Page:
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Industrial action
  (Redirected from Job action)
Industrial action (Commonwealth English) or job action (North American English) is a temporary show of dissatisfaction by employees—especially a strike or slowdown or working to rule—to protest against bad working conditions or low pay and to increase bargaining power with the employer and intended to force the employer to improve them by reducing productivity in a workplace.[1][2][3] Industrial action is usually organized by trade unions or other organised labour, most commonly when employees are forced out of work due to contract termination and without reaching an agreement with the employer. Quite often it is used and interpreted as a euphemism for strike or mass strike, but the scope is much wider. Industrial action may take place in the context of a labour dispute or may be meant to effect political or social change. This form of communication tends to be their only means to voice their concerns about safety and benefits.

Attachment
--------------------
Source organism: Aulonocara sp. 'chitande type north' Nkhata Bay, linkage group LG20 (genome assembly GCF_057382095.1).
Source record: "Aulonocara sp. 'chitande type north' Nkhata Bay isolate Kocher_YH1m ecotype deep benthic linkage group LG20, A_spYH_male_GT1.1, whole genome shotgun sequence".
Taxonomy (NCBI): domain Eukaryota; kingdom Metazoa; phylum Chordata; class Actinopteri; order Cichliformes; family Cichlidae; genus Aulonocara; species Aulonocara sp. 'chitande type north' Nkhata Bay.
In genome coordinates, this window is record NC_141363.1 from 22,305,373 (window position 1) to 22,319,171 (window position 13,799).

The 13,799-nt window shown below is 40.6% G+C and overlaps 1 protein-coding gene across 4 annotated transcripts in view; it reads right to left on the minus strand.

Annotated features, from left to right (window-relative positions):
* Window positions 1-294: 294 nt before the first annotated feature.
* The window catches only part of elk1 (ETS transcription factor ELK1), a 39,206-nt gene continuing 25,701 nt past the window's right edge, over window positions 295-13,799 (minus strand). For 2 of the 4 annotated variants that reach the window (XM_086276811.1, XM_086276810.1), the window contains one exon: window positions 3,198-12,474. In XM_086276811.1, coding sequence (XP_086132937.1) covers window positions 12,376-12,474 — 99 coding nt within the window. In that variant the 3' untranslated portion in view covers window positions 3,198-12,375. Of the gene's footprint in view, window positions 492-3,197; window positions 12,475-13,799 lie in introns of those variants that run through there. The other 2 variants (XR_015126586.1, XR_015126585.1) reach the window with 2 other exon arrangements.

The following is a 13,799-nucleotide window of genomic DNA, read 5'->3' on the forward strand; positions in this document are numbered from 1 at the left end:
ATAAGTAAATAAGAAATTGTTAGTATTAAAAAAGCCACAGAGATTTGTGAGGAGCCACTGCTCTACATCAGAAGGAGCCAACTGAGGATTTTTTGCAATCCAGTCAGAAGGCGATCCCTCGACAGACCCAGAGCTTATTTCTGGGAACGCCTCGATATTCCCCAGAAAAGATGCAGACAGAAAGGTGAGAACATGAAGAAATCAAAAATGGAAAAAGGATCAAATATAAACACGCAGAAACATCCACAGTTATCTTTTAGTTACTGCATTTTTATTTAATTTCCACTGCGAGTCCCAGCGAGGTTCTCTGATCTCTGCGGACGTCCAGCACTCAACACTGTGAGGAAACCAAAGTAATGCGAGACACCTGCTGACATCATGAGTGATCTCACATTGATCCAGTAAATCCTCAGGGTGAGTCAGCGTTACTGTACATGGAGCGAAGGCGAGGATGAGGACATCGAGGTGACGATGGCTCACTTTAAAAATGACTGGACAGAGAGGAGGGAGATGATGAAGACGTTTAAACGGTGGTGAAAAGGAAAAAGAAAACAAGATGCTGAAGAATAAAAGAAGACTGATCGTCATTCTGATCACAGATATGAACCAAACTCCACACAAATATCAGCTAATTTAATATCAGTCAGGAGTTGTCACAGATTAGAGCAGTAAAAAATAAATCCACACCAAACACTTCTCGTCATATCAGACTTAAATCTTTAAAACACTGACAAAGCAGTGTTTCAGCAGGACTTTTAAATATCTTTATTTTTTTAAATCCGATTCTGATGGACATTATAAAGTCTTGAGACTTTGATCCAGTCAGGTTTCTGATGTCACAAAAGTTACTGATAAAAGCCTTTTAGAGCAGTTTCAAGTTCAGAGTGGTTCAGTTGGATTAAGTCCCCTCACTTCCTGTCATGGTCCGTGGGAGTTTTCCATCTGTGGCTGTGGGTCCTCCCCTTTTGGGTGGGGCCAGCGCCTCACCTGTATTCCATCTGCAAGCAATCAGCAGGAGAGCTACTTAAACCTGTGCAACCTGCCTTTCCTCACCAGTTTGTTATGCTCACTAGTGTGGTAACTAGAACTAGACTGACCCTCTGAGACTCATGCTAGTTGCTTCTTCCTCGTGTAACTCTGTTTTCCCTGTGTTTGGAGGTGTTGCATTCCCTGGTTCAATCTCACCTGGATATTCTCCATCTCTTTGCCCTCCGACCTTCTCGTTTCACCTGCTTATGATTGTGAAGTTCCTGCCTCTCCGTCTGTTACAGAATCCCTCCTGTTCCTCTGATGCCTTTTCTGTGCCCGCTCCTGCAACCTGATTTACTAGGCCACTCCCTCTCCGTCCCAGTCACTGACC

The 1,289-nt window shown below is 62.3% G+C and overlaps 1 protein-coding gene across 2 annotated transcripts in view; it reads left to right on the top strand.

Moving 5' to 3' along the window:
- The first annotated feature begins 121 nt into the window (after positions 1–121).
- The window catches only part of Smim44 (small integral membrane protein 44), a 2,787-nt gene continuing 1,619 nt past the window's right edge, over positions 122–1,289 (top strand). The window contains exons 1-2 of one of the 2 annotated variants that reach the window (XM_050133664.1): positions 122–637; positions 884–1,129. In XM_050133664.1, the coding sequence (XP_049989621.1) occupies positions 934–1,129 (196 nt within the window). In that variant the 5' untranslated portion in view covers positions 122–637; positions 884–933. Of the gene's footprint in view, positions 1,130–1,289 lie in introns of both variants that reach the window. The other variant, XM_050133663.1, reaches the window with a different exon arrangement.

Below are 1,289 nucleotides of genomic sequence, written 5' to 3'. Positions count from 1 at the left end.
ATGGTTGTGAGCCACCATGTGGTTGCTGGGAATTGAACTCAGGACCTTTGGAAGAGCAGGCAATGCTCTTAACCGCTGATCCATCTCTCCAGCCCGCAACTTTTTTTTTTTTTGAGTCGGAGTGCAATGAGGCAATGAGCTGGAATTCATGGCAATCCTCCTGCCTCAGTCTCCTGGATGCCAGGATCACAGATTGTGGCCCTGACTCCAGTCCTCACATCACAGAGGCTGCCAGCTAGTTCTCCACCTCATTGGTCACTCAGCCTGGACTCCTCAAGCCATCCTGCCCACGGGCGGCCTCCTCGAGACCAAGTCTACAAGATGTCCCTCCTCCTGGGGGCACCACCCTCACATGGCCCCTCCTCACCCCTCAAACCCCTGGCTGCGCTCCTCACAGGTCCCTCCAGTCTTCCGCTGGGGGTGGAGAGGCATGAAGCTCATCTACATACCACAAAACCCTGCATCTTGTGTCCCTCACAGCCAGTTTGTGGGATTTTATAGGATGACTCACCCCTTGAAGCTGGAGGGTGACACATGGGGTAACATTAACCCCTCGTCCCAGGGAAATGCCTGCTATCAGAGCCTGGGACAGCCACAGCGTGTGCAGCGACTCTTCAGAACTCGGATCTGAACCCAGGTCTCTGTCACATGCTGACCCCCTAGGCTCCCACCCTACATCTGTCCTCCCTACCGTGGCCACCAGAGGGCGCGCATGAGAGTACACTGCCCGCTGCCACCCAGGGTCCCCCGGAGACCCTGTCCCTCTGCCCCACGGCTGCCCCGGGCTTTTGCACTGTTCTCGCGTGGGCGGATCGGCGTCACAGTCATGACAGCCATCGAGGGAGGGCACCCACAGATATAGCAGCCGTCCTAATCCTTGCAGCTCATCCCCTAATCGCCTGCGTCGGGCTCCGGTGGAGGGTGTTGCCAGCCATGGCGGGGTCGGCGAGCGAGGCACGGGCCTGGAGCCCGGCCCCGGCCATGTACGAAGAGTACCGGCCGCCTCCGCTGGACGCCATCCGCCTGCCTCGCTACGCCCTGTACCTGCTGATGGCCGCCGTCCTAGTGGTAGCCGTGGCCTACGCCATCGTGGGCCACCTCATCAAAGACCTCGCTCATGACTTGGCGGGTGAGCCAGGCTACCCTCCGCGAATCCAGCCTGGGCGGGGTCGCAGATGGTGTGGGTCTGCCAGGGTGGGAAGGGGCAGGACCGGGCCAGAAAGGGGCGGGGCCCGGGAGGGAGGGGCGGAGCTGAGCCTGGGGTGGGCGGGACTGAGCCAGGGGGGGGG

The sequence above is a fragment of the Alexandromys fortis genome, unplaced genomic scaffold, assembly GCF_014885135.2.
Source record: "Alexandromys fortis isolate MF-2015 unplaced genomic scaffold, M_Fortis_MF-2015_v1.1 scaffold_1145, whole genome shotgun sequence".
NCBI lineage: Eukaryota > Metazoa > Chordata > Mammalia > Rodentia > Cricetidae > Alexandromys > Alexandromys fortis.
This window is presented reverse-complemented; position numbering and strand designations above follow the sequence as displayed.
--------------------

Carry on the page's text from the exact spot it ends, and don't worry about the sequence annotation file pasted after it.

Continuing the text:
Types
See also
Organized labour portal
References
  1. ^ Company, Houghton Mifflin Harcourt Publishing. "The American Heritage Dictionary entry: job action". www.ahdictionary.com.
  2. ^ "Definition of JOB ACTION". www.merriam-webster.com​.
  3. ^ "Job action definition and meaning | Collins English Dictionary". www.collinsdictionary.com​.

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Last edited on 25 April 2021, at 17:26
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